Issue
Mechanics & Industry
Volume 21, Number 5, 2020
Scientific challenges and industrial applications in mechanical engineering
Article Number 519
Number of page(s) 11
DOI https://doi.org/10.1051/meca/2020034
Published online 14 August 2020

© S.R. Rangasamy Mahendren et al., published by EDP Sciences 2020

Licence Creative Commons
This is an Open Access article distributed under the terms of the Creative Commons Attribution License (http://creativecommons.org/licenses/by/4.0), which permits unrestricted use, distribution, and reproduction in any medium, provided the original work is properly cited.

1 Introduction

Defects have an influence on the macroscopic behaviour of a material, each on a different scale. The overall behaviour of the material can be characterized by its microstructure. This transition from micro-to-macro can be modelled using averaging techniques (homogenization) in order to derive the effective properties of a material.

Homogenization studies often concentrate on the elastic behaviour of a microcracked material. In so-called direct methodology, cracks are represented as material discontinuities with parallel faces. The displacement jumps induced by the cracks allow deriving their contribution to the overall response. For instance, Kachanov [1] and Nemat-Nasser and Hori [2] have provided effective stiffness expressions for arbitrarily oriented microcracks. Eshelby’s equivalent inclusion method [3] also offers relevant solutions when considering cracks as flat ellipses (in 2D) or ellipsoids (in 3D). For instance, Mura [4] has studied various ellipsoidal limit cases and Mori and Tanaka [5] have enhanced the representation to the case of multiple interacting inhomogeneities. Note that energy-based bounds developed by Ponte Castañeda and Willis [6] allow accounting for different spatial cracks distribution.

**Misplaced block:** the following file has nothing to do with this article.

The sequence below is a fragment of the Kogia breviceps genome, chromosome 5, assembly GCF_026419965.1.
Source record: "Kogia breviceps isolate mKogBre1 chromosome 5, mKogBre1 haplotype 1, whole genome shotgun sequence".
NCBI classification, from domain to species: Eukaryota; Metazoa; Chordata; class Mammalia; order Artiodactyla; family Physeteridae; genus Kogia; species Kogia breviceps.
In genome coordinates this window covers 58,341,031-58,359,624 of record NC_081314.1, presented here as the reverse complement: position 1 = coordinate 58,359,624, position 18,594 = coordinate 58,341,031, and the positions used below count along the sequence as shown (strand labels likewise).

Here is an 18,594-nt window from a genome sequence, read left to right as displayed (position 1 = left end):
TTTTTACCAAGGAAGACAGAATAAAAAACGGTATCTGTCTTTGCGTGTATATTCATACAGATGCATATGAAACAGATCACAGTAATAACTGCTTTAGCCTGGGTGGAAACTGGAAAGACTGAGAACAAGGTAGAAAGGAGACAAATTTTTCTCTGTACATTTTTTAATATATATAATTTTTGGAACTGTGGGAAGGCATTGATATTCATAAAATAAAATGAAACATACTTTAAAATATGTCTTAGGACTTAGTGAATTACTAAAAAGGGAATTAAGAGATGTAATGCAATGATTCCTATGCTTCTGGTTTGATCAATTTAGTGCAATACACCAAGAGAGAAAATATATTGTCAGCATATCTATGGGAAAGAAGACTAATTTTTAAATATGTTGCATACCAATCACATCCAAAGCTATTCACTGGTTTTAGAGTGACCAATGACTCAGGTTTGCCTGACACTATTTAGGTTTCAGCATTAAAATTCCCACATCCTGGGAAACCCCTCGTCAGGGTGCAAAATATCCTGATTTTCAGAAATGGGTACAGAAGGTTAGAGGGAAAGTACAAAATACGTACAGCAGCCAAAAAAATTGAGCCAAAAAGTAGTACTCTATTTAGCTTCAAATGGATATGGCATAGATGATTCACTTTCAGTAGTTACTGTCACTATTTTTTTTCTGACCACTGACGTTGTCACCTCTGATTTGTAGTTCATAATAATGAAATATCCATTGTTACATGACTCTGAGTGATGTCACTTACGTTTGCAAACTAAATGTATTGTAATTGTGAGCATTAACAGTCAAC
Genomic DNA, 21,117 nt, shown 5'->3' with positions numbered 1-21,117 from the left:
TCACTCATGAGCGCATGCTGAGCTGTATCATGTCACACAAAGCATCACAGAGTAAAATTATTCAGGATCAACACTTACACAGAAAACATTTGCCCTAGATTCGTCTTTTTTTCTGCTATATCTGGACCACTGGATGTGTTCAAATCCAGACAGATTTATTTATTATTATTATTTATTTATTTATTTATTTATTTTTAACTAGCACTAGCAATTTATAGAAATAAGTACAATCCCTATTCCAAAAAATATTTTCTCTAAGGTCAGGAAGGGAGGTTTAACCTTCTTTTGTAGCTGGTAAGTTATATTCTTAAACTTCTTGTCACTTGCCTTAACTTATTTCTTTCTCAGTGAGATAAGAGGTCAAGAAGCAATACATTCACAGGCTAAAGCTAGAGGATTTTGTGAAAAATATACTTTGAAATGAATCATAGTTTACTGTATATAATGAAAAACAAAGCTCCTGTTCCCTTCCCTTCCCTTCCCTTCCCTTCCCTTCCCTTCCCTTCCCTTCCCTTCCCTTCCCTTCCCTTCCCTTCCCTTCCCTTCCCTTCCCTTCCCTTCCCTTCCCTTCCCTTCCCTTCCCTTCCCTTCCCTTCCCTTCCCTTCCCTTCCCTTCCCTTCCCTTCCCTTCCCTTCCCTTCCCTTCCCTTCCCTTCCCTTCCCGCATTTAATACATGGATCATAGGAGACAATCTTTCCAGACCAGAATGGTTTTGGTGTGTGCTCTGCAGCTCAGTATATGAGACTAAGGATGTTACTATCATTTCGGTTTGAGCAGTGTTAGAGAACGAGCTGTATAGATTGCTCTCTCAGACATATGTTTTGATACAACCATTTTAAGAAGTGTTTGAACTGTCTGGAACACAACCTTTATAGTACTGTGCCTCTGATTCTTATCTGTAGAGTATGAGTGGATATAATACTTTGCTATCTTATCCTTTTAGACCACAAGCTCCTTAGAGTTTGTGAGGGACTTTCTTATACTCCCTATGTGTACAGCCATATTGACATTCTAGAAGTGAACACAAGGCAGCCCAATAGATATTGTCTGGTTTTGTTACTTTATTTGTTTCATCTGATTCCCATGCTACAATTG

Based on the physical analogy with elasticity (as in pioneering works of Bristow [7], see also [8]), some authors have extended these modelling approaches to thermal, electrical and permeability properties of cracked media [911]. For steady-state heat conduction, Sevostianov [12] and others [13,14] apply the direct methodology based on temperature jump across insulating crack lips. For Hoenig [15], Hatta and Taya [16], Benveniste and Miloh [17] and more recently Shafiro and Kachanov [18], the equivalent inclusion method appears again as a key issue. While several studies account for the arbitrary value of matrix/inclusion conductivity and arbitrary crack’s orientation or shape, most of the existing papers generally provide thermal conductivity of microcracked media in the non-interacting case. Nguyen et al. [19] give closed-form expression for different schemes but consider only one orientation of the crack. Nevertheless, that is not the only challenge. Opening or closing of microcrack (also known as unilateral effect) can have a different influence on the material, in turn on the overall properties. Consequences of both induced anisotropy and unilateral effect on the elastic problem have been studied by few authors [1,20], but the same cannot be said for the heat conduction problem.